The Art of Choosing
Multiple choices which earlier were restricted to examinations only are now a part of our daily lives. Be it for choosing a restaurant to dine or an airline to fly, choices are a plenty to scream and let you know, they are there. In earlier times competition within each segment was less or almost not there. But such is not the case now. The options when you walk into a store in enormous. Almost 30 different brands of detergent within which 20 different SKUs OR there are 60 variety of Jams! Now how would you choose? So with the world surrounded with multiple choices.. are you choosing what YOU want or what the BRAND wants you to choose. Is it good to have a choice or should there be restrictions and limitations. Well, you decide that for your brand.
by Manisha Birla Maheshwari
2 years ago
1
If you can have everything in 57 varieties, making decisions becomes hard work

Choice seduces the modern consumer at every turn. Thanks to a mix of modern medicine, technology and social change, choice has expanded from the grocery shelf to areas that once had few or none. 

THESE are momentous times for the British potato crisp. Little over a generation ago the ...
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2

Sometimes, too much of a good thing is just too much. There's an argument to be made concerning over-assortments of consumer products in one category after the other. What role should the company play when there is just too much for the customer to choose. Read on.

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3

Sheena Iyengar studies how we make choices -- and how we feel about the choices we make. She talks about both trivial choices (Coke v. Pepsi) and profound ones, and shares her groundbreaking research that has uncovered some surprising attitudes about our decisions.

http://www.ted.com Sheena Iyengar studies how we make choices -- and how we feel ...
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Sheena Iyengar, the S. T. Lee Professor of Business at Columbia Business School and author of the award-winning book The Art of Choosing, discusses the buying habits of shoppers faced with a small number of product choices vs. multiple choices.

In this event sponsored by NHK Television in Japan, Sheena Iyengar, the S. T. Lee ...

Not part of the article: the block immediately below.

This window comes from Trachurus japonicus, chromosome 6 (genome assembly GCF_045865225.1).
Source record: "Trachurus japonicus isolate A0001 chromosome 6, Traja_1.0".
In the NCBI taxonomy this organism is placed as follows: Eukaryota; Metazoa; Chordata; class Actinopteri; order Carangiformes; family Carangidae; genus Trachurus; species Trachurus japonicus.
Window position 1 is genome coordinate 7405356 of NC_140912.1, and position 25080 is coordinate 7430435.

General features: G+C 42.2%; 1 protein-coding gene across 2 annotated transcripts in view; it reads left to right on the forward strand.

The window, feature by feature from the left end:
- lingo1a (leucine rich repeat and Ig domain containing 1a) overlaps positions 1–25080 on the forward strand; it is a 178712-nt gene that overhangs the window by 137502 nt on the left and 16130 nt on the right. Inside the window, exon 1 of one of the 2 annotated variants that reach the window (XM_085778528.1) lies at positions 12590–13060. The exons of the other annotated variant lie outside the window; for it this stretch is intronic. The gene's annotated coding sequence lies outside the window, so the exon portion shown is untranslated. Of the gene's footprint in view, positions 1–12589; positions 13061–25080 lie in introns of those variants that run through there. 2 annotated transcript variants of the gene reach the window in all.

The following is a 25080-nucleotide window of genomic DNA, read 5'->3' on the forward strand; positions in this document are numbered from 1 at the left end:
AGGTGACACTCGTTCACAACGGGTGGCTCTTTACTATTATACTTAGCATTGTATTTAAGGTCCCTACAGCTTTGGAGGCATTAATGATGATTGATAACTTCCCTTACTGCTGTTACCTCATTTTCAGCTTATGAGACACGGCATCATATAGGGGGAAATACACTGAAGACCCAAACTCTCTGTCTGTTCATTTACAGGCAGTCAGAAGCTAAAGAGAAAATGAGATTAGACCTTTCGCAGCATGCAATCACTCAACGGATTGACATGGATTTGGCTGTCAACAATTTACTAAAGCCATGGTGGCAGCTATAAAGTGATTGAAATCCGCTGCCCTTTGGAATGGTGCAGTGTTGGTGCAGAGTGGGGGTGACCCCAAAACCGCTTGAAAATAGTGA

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Psychologist Barry Schwartz takes aim at a central tenet of western societies: freedom of choice. In Schwartz's estimation, choice has made us not freer but more paralyzed, not happier but more dissatisfied.

http://www.ted.com Psychologist Barry Schwartz takes aim at a central tenet of western ...
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The theory that supermarkets confuse consumers into making wrong purchase choices by bringing out own-label goods with packaging that copies branded products. Opinions from leading experts highlight their opinion whether their 'trend' research matches their experience on ground.

The theory that supermarkets confuse consumers into making wrong purchase choices by bringing out own-label ...
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7

 

A brief study conducted by in 12 countries by 30 individuals across 5 continents has taken over 4 years to conduct this research. The study highlights what the Consumers expects today.

 

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7
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1. You choose
2. Don't Confuse the Customer: Limit Choices, Make More Sales
3. Sheena Iyengar: The art of choosing
4. The Art of Choosing : Case Study on the Jam Problem
5. Barry Schwartz: The paradox of choice
6. What you see is not always what you get
7. Getting In Sync - Ideas for the Consumer Marketing
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